But there was a growing concern that the whole concept of “outreach”– fostered by the focus on audiences— was itself problematic. It had served its purpose in shifting focus from supply to demand but in doing so, it had fostered a paternalistic notion of how the public should be served. “Reaching out” to the “less fortunate” presumed that organizations providing such programs held the key to what mattered in the arts and culture and those receiving them were somehow deprived. Yet, there was a recognition that there are many cultures that celebrate a variety of arts—some formal, others informal—and often, those being served have as much to give as to receive. The image shifted from a giving-and-receiving metaphor to one of exchange and connection. This shift was reflected in the Americans for the Arts’ initiative on the role of the arts in animating democracy which focused on the role the arts could play in civic discourse and public imagination. This emphasis on social impact work drew together artists and communities on more equal footing, examining how theater productions could host a discussion of civic issues, how murals could make issues of social justice visible, and how pop-up dance performances could highlight who has access to public spaces. Since it began in 1996, the work has had to reckoned with hard questions of ownership and representation. At the same time, its many publications reflect a significant shift from seeing the arts as apart to understanding the arts as a form of engagement with issues beyond the concert hall or museum atrium. The Exemplar Program (2005-2007) focused on 12 small to mid-sized arts and cultural organizations, many BIPOC-led and representative of their communities’ shifting demographics. These organizations modeled the use of artistic and cultural expression as the primary catalyst for engagement around civic, social, and community issues. See Ron Chew’s essay for a thorough portrait of what the shift from aloof to engaged work involves.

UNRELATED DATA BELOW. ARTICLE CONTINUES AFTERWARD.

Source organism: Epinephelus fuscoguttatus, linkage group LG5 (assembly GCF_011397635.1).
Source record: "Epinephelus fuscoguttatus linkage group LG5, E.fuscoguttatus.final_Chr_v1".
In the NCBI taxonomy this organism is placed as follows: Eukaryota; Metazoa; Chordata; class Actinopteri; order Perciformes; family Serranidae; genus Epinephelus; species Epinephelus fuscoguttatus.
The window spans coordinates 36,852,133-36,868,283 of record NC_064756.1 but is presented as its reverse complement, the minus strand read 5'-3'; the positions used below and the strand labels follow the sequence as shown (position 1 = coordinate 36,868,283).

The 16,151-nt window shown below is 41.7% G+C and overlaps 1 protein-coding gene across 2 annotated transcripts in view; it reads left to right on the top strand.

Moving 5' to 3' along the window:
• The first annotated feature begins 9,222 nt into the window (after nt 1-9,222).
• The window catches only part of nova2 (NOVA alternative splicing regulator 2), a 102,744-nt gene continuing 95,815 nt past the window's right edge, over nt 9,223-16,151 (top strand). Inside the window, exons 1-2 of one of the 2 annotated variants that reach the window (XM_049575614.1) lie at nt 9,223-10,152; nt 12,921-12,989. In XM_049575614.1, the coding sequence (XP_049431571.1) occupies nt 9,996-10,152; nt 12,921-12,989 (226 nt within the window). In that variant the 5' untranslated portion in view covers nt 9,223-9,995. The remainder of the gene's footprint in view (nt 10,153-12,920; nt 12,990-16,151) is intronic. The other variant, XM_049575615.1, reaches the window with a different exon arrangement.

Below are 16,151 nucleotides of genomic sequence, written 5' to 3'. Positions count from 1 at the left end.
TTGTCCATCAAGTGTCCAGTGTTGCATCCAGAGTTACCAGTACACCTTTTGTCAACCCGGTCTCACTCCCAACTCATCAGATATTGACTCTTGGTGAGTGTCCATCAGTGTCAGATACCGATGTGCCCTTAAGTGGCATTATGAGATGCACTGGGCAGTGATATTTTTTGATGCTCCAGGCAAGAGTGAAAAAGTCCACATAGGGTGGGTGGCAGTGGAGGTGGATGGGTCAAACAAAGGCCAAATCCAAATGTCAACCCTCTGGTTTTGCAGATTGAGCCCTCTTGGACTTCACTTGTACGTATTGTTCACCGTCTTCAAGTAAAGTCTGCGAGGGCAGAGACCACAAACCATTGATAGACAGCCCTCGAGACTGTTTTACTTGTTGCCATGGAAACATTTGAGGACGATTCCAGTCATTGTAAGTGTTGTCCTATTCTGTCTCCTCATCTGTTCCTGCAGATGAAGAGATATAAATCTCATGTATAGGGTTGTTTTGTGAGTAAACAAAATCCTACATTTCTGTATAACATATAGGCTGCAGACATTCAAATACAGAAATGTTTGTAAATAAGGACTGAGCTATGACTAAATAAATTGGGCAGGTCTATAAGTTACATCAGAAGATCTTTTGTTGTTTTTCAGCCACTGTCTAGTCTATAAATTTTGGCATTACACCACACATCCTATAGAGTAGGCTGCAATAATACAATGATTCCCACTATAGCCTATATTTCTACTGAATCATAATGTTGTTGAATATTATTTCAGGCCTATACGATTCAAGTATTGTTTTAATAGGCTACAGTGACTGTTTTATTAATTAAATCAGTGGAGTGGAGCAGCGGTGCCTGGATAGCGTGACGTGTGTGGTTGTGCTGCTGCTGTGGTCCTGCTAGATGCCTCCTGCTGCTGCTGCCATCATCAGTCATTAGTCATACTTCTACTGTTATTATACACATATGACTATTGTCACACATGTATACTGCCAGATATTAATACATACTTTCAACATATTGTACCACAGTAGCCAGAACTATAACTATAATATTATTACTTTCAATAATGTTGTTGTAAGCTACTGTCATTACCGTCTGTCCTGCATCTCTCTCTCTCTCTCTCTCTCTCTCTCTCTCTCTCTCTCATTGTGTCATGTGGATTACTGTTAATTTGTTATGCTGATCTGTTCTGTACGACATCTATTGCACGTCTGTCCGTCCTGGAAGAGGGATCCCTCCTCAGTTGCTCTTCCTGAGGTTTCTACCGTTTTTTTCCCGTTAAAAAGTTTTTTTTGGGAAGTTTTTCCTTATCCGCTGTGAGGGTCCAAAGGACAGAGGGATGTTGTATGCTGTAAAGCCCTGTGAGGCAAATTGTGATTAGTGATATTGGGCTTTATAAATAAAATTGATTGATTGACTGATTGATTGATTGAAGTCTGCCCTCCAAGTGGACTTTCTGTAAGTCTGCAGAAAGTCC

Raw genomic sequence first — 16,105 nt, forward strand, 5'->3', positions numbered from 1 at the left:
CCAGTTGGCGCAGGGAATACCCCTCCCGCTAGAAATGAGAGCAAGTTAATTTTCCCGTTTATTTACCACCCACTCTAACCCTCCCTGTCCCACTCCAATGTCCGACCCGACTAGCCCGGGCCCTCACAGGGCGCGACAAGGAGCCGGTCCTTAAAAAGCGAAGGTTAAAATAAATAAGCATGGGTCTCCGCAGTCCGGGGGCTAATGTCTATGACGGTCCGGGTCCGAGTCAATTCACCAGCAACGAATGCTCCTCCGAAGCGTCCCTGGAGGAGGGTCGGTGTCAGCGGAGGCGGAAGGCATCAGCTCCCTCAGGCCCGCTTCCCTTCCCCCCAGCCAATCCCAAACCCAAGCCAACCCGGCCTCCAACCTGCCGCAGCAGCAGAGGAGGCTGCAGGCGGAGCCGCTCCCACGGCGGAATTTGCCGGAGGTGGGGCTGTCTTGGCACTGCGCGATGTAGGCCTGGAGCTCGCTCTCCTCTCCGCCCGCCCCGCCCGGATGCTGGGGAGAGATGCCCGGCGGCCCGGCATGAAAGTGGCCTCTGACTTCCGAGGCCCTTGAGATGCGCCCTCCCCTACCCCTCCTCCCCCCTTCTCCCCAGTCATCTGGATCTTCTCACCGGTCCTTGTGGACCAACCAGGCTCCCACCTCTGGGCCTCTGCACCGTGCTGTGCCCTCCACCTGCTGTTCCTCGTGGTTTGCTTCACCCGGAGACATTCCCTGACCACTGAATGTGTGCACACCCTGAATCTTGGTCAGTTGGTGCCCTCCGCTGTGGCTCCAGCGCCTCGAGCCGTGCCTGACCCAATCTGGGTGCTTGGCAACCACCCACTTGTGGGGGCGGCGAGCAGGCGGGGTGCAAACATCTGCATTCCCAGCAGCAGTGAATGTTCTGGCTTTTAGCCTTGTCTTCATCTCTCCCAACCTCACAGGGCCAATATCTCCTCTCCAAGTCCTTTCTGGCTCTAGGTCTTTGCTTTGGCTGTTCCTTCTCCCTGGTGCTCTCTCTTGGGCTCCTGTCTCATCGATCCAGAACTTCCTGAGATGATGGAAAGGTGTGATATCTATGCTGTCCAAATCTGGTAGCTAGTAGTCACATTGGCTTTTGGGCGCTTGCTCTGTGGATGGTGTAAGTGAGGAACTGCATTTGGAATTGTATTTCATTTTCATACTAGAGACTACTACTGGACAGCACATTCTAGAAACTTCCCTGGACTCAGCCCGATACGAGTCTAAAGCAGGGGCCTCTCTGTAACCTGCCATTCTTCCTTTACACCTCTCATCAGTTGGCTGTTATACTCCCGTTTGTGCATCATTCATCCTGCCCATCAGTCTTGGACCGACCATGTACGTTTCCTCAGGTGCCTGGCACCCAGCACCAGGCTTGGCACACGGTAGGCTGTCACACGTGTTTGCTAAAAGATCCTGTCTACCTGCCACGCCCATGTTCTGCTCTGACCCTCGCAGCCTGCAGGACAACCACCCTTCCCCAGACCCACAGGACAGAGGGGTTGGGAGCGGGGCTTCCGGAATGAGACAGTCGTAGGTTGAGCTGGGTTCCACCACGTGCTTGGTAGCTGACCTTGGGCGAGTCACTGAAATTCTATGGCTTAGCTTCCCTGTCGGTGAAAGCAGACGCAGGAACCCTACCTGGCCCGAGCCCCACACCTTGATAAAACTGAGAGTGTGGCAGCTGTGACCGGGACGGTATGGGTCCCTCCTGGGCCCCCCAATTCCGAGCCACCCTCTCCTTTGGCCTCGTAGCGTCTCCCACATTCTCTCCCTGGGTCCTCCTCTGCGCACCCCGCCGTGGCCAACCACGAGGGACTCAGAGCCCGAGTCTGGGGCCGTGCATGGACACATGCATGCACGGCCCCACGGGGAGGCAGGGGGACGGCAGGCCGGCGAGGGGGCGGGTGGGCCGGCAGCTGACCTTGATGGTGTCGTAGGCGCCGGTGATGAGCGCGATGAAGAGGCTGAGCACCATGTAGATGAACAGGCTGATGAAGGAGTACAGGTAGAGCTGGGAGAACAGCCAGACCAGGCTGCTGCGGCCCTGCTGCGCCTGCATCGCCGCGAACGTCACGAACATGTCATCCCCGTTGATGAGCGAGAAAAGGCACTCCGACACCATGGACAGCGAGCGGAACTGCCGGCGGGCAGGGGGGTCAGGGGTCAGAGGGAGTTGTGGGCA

2015: UN Sustainable Development Goals: From Pastime to Well-Being
Culture is who we are, and what shapes our identity. Placing culture at the heart of development policies is the only way to ensure a human-centred, inclusive and equitable development. – UNESCO, 2015